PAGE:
China rations diesel as record oil hits supplies

October 27, 2007

BEIJING (Reuters) -- China is rationing diesel at pump stations in at least four booming coastal provinces in the widest-scale rationing seen since 2003, as red-hot global oil prices hit output at loss-making Chinese refiners.

With U.S. crude soaring to new highs above $92 a barrel on Friday, the supply squeeze is a telling sign that high oil is taking its toll on demand in the world's second-largest consumer by forcing refiners to limit output.
""We are rationing. Supplies are getting short,"" said a sales executive with top refiner Sinopec Corp. from east China's Jiangsu province.
Truck drivers reported long queues at petrol stations along a national highway linking Fujian and Zhejiang provinces, with each truck getting 100 yuan ($13) worth of diesel, or around 20 liters, per visit at a state-run station and 40 liters at a private kiosk.
Many in southern China's Guangdong province, China's manufacturing and export hub, suspended business due to the dearth of fuel, industry officials said. Central Hunan province also saw rationing in some cities and along a main highway, a local newspaper reported on Thursday.
The rationing, which started about a week ago, reflected official data released earlier on Friday that showed China's apparent oil demand nearly stalled in September with only a 0.3 percent rise from a year earlier, the lowest growth in 20 months, according to Reuters calculations.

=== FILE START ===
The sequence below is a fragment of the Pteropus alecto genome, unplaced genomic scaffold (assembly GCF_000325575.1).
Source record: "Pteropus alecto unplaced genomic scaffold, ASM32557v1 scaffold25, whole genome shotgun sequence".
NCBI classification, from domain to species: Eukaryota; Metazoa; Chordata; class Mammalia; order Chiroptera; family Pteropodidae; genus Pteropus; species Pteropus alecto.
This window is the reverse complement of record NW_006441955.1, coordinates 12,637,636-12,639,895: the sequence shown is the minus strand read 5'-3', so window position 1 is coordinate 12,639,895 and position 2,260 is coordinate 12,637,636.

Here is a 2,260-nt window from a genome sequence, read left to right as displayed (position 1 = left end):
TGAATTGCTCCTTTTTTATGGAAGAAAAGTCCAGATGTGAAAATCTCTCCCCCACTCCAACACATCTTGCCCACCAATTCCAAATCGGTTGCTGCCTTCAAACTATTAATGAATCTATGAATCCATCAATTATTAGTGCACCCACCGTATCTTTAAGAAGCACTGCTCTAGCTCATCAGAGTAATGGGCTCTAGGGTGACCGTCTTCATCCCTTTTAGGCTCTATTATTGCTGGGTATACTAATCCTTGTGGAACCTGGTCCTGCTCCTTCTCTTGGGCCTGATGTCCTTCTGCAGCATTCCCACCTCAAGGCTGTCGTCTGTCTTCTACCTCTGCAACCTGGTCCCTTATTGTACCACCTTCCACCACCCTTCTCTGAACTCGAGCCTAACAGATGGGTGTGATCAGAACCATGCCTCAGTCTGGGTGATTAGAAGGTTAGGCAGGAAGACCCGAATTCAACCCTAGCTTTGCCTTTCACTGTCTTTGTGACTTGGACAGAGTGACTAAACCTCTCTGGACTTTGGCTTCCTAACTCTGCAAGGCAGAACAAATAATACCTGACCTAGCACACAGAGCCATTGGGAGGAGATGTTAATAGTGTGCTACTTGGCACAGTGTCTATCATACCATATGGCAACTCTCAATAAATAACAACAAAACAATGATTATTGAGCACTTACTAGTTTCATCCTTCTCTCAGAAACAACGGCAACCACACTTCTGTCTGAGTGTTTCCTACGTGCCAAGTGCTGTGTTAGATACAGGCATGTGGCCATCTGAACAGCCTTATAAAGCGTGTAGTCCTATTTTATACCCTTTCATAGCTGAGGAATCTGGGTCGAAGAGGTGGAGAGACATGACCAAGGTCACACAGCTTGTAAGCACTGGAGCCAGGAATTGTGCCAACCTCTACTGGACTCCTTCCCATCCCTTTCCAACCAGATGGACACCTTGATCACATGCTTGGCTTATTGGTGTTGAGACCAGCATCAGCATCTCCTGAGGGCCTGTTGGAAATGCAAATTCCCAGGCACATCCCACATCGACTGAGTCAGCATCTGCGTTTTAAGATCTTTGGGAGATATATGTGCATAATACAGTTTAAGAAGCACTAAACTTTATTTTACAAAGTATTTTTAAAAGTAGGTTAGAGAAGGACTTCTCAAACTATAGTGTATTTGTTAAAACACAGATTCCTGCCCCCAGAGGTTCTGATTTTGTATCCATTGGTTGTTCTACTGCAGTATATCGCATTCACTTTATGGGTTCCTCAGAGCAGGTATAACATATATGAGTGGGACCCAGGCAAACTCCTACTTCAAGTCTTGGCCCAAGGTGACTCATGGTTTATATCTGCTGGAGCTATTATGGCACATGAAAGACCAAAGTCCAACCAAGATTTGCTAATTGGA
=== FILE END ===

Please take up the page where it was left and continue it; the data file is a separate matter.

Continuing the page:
""What's wrong with the oil market? Our drivers had to queue the whole night for only a small amount of fill, slowing the traffic by almost one day,"" said Gao Meili, who manages a logistics company.
""Why not just raise the prices? We are ready to pay a bit more if we can get the oil.""
Gao's comments hit the core reason for the supply squeeze -- Chinese refiners cannot pass the soaring crude costs on to consumers. Beijing fears stoking already high inflation and rigidly caps pump fuel rates to shield users from a 50 percent rally in global oil so far this year.
Asked if a price increase may be re-considered as oil jumped to all-time peaks, Sinopec Corp.'s investment relations chief Huang Wensheng said, ""Ask the NDRC,"" referring to the energy-policy maker, National Development & Reform Commission.
China last raised pump prices 17 months ago and its top economic planning officials have repeatedly signaled that a near-term price increase was not on the cards despite record-high oil.